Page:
Michael Garfield (20m 7s): So actually I'm glad you brought up imprisonment here, right? Because one of the things I really like about this book, and we have, we've hardly mentioned them at all, is the prominence and the influence that a handful of women played in this. Among them, and I'm gonna butcher the pronunciation, I'm so sorry, but this name is extraordinary, Caroline Michaelis Böhmer Schlegel Schelling. We called like the beating heart of this group who when you start the story, you start with her pregnant in prison with her daughter in prison with her, and she's pregnant from a one night stand, a French revolutionary soldier, and she's in prison for being a revolutionary sympathizer.
And and she's a widow already. And there's this sense that you get, like when you look at it's hard being in this generation not comparing these figures and their stories to the revolution that happened in the West and then like the 1960s, right? And the nature of the revolution is one that it's like you're not going to rebel unless you have something to rebel against. So I'd like to deepen this a bit because even though you say that, yeah, in Jena there was relatively little censorship and people were allowed to think freely.
All of these people had been oppressed or censored in some way. Like all of them had come together in part as a way of articulating something else. And so like yes, the strain, especially with the backdrop of the aftermath of the French revolution going on here, like all of this stuff has a kind of straining against or a yearning for something more, for something beyond.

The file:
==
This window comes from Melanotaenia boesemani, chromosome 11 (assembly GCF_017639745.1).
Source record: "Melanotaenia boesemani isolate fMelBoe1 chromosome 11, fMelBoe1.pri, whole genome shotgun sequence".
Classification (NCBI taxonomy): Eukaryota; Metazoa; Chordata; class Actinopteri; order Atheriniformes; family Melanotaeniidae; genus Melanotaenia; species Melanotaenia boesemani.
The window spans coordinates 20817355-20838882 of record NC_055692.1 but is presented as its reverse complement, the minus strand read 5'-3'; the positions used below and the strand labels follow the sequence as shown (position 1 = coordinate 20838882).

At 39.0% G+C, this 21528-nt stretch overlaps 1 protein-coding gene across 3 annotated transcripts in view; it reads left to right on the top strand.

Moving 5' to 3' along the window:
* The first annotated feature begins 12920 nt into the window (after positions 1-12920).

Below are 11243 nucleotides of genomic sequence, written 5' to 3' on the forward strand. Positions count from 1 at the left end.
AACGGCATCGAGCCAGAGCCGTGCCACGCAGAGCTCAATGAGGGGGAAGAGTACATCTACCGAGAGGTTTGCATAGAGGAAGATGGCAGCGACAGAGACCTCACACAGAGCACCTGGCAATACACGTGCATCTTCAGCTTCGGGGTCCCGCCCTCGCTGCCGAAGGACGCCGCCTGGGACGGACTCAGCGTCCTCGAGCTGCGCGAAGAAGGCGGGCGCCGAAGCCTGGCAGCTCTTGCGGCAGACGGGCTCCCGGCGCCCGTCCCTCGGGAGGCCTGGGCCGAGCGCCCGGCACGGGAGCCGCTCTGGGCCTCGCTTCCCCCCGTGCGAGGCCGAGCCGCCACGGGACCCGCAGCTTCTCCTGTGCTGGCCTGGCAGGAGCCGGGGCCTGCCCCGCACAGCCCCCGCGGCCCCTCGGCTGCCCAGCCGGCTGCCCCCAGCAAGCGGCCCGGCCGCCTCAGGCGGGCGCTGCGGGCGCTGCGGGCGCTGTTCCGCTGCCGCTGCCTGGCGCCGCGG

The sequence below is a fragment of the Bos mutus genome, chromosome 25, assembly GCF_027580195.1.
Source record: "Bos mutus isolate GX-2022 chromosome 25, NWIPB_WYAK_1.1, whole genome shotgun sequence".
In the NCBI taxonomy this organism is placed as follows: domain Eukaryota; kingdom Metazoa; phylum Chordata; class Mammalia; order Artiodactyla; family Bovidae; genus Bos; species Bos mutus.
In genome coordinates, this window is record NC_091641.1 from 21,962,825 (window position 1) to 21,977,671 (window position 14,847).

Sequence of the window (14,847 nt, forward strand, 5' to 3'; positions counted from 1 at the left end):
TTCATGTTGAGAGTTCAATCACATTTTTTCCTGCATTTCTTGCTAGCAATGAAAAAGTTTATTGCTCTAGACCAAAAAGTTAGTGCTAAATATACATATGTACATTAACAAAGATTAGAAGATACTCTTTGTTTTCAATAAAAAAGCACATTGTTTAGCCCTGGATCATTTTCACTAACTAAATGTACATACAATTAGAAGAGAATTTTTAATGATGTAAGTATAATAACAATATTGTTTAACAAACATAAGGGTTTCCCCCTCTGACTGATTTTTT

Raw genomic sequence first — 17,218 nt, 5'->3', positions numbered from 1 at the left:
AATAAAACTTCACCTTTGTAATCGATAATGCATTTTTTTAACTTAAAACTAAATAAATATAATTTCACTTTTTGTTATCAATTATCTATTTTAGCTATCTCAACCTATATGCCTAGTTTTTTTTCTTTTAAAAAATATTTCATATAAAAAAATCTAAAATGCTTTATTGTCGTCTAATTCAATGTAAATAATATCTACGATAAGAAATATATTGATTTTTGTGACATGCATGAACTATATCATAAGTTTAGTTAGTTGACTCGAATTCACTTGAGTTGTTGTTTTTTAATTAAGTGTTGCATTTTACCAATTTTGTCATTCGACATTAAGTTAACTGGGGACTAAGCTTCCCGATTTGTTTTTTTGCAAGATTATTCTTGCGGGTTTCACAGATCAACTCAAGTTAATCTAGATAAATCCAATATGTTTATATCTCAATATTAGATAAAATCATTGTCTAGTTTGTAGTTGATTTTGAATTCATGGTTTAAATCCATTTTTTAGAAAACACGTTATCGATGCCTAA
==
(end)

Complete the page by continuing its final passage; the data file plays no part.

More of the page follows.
Andrea Wulf (22m 1s): Yeah. So they, they're all born before the French Revolution. So they are brought up in a world where rulers basically can decide about every detail in their subject's life. So philosophers get censored for their ideas. Writers are banned from writing for their ideas. Professors lose their jobs because of their ideas. Rulers can decide who can marry whom. They can decide sometimes the profession of their subjects. They can sell their subjects as mercenaries to other nations.